The move to scrap entrance fees and tests is certainly one that has merit as education is a basic human right and a child should not be impeded from receiving it based on their financial status. The fact that free education is enshrined in the Constitution of Zimbabwe means that Government should do everything within its power to uphold this mandate.
By removing entrance tests it levels the playing field for students, particularly those who despite their intellectual capacity and ability, might not be able to make it to the school they desire to write the test based on economic reasons.
This will also prioritise the local Zimsec examinations as those results will be the basis and main criteria used to select students.
Parents and teachers can then know that a child is focusing only on the national curriculum and examinations rather than having to worry about extra lessons for high school entrance tests.
However, the manner in which the ministry has taken its corrective measures deserves some critic.
One day is certainly not enough time to enrol all Form One pupils nationwide as evidenced by the current situation that is taking place and has left parents and students stranded.
The fact that the Ministry of Primary and Secondary Education selected a single working day for enrolment means that many parents had no choice but to abandon their work stations due to a forced need to enrol their child for form one.
In an attempt to save parents from incurring extra costs in trying to find a place for Form One for their child, the ministry can find that the opportunity cost of single day enrolment is equal to that which parents had traditionally been paying.
Speaking to The Herald, Primary and Secondary Education Deputy Minister said that pupils who failed to secure places on Friday will naturally be enrolled at schools that were not overwhelmed by prospective students.
“We expected that enrolment would not happen in one day. Obviously the best schools attracted many pupils. And so naturally there is going to be a process of rationalisation where schools that are not full are going to absorb those who would have failed to get places from the schools of their choice,” he said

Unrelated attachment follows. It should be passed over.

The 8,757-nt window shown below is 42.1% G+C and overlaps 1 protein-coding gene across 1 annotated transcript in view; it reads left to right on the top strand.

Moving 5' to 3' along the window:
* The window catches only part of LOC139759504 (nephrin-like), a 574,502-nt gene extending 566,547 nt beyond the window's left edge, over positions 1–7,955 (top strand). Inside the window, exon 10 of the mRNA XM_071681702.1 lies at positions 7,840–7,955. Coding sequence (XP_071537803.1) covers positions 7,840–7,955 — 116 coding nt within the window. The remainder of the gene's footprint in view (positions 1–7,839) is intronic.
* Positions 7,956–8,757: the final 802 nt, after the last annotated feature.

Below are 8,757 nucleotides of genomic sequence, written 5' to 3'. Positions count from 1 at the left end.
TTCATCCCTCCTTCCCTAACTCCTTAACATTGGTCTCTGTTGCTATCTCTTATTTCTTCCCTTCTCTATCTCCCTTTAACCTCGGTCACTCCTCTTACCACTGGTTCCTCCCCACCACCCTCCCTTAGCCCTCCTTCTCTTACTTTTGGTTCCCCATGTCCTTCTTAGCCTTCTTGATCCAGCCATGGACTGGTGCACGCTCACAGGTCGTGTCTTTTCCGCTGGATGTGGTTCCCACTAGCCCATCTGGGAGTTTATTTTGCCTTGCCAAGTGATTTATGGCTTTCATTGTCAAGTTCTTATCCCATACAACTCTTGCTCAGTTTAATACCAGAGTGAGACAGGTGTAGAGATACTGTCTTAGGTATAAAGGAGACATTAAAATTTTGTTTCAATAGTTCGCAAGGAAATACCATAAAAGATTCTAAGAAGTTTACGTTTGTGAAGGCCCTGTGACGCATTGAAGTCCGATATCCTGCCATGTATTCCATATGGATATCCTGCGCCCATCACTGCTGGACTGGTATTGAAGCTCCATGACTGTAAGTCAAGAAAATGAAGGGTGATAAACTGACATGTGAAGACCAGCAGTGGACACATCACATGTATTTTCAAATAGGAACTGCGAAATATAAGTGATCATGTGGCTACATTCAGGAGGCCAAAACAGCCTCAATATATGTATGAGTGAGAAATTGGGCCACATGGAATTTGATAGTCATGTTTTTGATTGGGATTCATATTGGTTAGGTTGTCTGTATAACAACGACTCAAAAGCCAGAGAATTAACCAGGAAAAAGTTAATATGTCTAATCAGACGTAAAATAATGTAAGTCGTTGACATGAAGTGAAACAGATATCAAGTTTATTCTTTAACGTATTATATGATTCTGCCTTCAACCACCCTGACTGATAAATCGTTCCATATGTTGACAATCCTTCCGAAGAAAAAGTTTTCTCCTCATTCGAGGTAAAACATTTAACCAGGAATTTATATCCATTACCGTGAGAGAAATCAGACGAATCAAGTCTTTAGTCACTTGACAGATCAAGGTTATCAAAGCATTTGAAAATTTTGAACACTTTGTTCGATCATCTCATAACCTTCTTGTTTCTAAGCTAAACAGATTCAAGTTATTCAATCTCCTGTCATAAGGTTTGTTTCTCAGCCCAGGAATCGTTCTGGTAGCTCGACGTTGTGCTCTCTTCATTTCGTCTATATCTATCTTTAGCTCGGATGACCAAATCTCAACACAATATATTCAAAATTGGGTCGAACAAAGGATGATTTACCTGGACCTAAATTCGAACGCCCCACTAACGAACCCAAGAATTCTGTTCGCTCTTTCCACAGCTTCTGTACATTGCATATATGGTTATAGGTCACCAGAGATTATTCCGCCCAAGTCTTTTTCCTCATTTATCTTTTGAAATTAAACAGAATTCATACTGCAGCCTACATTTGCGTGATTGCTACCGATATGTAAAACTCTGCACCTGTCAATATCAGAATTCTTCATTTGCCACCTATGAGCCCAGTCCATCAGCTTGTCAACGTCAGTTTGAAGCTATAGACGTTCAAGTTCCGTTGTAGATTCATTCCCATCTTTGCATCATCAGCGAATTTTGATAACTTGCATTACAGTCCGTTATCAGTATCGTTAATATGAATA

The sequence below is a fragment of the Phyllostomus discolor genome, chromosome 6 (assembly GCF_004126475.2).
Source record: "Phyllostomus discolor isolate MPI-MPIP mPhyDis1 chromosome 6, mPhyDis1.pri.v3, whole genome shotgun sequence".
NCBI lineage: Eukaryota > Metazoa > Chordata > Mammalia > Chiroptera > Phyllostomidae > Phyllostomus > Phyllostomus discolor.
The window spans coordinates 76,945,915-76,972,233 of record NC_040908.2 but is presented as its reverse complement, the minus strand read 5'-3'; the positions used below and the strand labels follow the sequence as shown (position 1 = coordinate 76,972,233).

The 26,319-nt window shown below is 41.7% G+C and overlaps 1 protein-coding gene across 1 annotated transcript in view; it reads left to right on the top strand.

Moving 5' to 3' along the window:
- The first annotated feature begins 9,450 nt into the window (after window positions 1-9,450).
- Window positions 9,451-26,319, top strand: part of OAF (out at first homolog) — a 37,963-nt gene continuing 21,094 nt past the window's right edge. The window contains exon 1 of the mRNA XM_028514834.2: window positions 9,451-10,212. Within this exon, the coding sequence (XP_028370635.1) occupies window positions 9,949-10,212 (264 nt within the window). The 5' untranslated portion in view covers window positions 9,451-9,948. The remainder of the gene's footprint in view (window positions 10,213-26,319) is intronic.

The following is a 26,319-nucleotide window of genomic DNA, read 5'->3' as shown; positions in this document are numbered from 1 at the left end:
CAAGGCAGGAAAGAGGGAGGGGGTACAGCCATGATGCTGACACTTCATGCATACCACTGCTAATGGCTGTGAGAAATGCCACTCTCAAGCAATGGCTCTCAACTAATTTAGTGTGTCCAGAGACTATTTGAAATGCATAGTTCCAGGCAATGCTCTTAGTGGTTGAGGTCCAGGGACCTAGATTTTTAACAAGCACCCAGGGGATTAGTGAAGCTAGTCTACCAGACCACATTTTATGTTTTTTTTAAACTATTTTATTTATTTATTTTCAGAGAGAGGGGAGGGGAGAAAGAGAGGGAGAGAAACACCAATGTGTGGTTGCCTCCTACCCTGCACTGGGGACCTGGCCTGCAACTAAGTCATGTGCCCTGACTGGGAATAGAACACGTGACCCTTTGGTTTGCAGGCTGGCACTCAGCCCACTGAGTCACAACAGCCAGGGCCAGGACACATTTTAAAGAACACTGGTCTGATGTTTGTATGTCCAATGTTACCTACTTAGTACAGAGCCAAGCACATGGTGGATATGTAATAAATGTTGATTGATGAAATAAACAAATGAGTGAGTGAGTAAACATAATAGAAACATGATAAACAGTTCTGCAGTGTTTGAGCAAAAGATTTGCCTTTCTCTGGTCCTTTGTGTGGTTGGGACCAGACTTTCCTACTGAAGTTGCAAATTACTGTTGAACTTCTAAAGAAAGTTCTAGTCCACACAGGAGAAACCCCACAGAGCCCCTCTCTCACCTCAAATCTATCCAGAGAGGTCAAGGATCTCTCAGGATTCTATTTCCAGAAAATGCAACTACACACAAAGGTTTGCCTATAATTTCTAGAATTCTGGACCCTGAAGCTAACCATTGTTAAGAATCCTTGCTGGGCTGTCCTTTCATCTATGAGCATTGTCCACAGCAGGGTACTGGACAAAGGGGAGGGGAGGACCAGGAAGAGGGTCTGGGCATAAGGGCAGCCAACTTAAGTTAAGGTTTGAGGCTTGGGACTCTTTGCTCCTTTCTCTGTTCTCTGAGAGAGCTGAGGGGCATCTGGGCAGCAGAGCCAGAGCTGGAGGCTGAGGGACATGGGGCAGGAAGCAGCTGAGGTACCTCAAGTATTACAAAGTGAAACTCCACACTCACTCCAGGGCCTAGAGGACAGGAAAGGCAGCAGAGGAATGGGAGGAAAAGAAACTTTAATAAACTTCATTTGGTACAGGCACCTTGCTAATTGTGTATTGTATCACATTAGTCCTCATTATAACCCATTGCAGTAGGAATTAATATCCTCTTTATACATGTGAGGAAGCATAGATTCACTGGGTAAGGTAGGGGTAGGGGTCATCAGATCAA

The downside of this is that some students might be absorbed into schools which they did not want to go to or that are far from where they reside adding additional costs and concerns to parents.
If the ministry had foreseen the issue surrounding the single day enrolment and left the process to continue till the end of this week then they should have found better means to the situation that is progressing now.
One solution would be for Grade Seven pupils to select and apply to a set number of schools that they would like to go to. These applications are then vetted by teachers at their school and at the prospective high schools and the students and parents are informed in advance whether their child has been accepted.
This option is easier on parents and leaves the decision of placing students in the hands of educators.
It also removes any potential corruption of parents bribing headmasters as all correspondence takes place among schools. Parents only choose a list of potential schools they would like their child to go to.
The current situation that sees parents scrambling to schools looking for a place for their child is inefficient and cannot be allowed to continue. The ministry needs to reassess its policy and come up with a better strategy that is accommodative of parents, schools and especially the children.
Feedback: [email protected]